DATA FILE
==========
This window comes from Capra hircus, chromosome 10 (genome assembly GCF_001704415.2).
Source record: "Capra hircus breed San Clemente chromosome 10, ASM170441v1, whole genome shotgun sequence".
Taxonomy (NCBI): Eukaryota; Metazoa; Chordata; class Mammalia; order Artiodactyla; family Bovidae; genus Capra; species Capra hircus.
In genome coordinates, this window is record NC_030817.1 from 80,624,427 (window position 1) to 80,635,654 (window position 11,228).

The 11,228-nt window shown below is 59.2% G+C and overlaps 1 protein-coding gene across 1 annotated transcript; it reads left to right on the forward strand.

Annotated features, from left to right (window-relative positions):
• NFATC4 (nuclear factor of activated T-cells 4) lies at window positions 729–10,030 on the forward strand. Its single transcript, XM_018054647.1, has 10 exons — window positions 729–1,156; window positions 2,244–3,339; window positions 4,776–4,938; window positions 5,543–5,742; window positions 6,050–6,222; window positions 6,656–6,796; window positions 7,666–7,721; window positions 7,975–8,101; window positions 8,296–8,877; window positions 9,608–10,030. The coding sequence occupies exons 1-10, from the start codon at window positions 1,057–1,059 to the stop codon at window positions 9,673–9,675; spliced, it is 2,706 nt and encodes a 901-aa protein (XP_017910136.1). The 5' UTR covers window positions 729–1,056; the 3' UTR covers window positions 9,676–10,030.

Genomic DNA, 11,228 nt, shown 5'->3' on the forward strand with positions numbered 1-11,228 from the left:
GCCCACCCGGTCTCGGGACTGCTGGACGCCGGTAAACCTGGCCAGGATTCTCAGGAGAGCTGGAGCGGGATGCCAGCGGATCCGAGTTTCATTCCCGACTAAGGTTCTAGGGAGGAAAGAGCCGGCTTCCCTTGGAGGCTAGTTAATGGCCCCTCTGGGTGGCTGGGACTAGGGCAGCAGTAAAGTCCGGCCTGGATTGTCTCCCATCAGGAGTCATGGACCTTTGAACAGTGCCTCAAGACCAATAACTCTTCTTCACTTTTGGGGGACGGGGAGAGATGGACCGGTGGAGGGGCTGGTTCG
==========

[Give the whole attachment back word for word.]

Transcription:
This window comes from Capra hircus, chromosome 10 (genome assembly GCF_001704415.2).
Source record: "Capra hircus breed San Clemente chromosome 10, ASM170441v1, whole genome shotgun sequence".
Taxonomy (NCBI): Eukaryota; Metazoa; Chordata; class Mammalia; order Artiodactyla; family Bovidae; genus Capra; species Capra hircus.
In genome coordinates, this window is record NC_030817.1 from 80,624,427 (window position 1) to 80,635,654 (window position 11,228).

The 11,228-nt window shown below is 59.2% G+C and overlaps 1 protein-coding gene across 1 annotated transcript; it reads left to right on the forward strand.

Annotated features, from left to right (window-relative positions):
• NFATC4 (nuclear factor of activated T-cells 4) lies at window positions 729–10,030 on the forward strand. Its single transcript, XM_018054647.1, has 10 exons — window positions 729–1,156; window positions 2,244–3,339; window positions 4,776–4,938; window positions 5,543–5,742; window positions 6,050–6,222; window positions 6,656–6,796; window positions 7,666–7,721; window positions 7,975–8,101; window positions 8,296–8,877; window positions 9,608–10,030. The coding sequence occupies exons 1-10, from the start codon at window positions 1,057–1,059 to the stop codon at window positions 9,673–9,675; spliced, it is 2,706 nt and encodes a 901-aa protein (XP_017910136.1). The 5' UTR covers window positions 729–1,056; the 3' UTR covers window positions 9,676–10,030.

Genomic DNA, 11,228 nt, shown 5'->3' on the forward strand with positions numbered 1-11,228 from the left:
GCCCACCCGGTCTCGGGACTGCTGGACGCCGGTAAACCTGGCCAGGATTCTCAGGAGAGCTGGAGCGGGATGCCAGCGGATCCGAGTTTCATTCCCGACTAAGGTTCTAGGGAGGAAAGAGCCGGCTTCCCTTGGAGGCTAGTTAATGGCCCCTCTGGGTGGCTGGGACTAGGGCAGCAGTAAAGTCCGGCCTGGATTGTCTCCCATCAGGAGTCATGGACCTTTGAACAGTGCCTCAAGACCAATAACTCTTCTTCACTTTTGGGGGACGGGGAGAGATGGACCGGTGGAGGGGCTGGTTCG